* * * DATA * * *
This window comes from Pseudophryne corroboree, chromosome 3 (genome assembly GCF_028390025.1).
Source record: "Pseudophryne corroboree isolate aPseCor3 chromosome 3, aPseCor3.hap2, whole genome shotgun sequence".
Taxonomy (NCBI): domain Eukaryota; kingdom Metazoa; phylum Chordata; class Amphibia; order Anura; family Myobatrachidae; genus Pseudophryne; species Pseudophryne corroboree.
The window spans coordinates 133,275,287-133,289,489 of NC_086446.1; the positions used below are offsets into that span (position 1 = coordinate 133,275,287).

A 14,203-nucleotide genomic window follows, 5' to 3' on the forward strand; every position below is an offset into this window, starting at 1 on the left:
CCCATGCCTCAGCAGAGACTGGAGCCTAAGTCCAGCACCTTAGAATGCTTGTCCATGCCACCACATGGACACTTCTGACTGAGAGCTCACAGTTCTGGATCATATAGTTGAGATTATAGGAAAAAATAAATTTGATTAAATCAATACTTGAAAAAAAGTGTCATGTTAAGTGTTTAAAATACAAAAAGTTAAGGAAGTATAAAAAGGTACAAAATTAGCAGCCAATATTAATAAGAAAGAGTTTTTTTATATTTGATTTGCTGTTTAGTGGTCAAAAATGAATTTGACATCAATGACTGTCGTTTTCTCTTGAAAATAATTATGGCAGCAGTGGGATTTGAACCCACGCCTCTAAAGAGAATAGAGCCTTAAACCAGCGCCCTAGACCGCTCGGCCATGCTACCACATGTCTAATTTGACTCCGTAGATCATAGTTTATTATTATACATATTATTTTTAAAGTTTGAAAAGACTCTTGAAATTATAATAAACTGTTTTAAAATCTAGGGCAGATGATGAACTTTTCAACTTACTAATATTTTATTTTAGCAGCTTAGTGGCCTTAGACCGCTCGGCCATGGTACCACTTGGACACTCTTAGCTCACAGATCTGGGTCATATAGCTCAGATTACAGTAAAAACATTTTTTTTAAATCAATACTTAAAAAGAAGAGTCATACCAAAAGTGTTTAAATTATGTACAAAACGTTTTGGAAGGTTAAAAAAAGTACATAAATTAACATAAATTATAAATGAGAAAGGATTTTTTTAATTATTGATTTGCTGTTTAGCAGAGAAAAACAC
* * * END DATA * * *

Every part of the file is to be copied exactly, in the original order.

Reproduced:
This window comes from Pseudophryne corroboree, chromosome 3 (genome assembly GCF_028390025.1).
Source record: "Pseudophryne corroboree isolate aPseCor3 chromosome 3, aPseCor3.hap2, whole genome shotgun sequence".
Taxonomy (NCBI): domain Eukaryota; kingdom Metazoa; phylum Chordata; class Amphibia; order Anura; family Myobatrachidae; genus Pseudophryne; species Pseudophryne corroboree.
The window spans coordinates 133,275,287-133,289,489 of NC_086446.1; the positions used below are offsets into that span (position 1 = coordinate 133,275,287).

A 14,203-nucleotide genomic window follows, 5' to 3' on the forward strand; every position below is an offset into this window, starting at 1 on the left:
CCCATGCCTCAGCAGAGACTGGAGCCTAAGTCCAGCACCTTAGAATGCTTGTCCATGCCACCACATGGACACTTCTGACTGAGAGCTCACAGTTCTGGATCATATAGTTGAGATTATAGGAAAAAATAAATTTGATTAAATCAATACTTGAAAAAAAGTGTCATGTTAAGTGTTTAAAATACAAAAAGTTAAGGAAGTATAAAAAGGTACAAAATTAGCAGCCAATATTAATAAGAAAGAGTTTTTTTATATTTGATTTGCTGTTTAGTGGTCAAAAATGAATTTGACATCAATGACTGTCGTTTTCTCTTGAAAATAATTATGGCAGCAGTGGGATTTGAACCCACGCCTCTAAAGAGAATAGAGCCTTAAACCAGCGCCCTAGACCGCTCGGCCATGCTACCACATGTCTAATTTGACTCCGTAGATCATAGTTTATTATTATACATATTATTTTTAAAGTTTGAAAAGACTCTTGAAATTATAATAAACTGTTTTAAAATCTAGGGCAGATGATGAACTTTTCAACTTACTAATATTTTATTTTAGCAGCTTAGTGGCCTTAGACCGCTCGGCCATGGTACCACTTGGACACTCTTAGCTCACAGATCTGGGTCATATAGCTCAGATTACAGTAAAAACATTTTTTTTAAATCAATACTTAAAAAGAAGAGTCATACCAAAAGTGTTTAAATTATGTACAAAACGTTTTGGAAGGTTAAAAAAAGTACATAAATTAACATAAATTATAAATGAGAAAGGATTTTTTTAATTATTGATTTGCTGTTTAGCAGAGAAAAACAC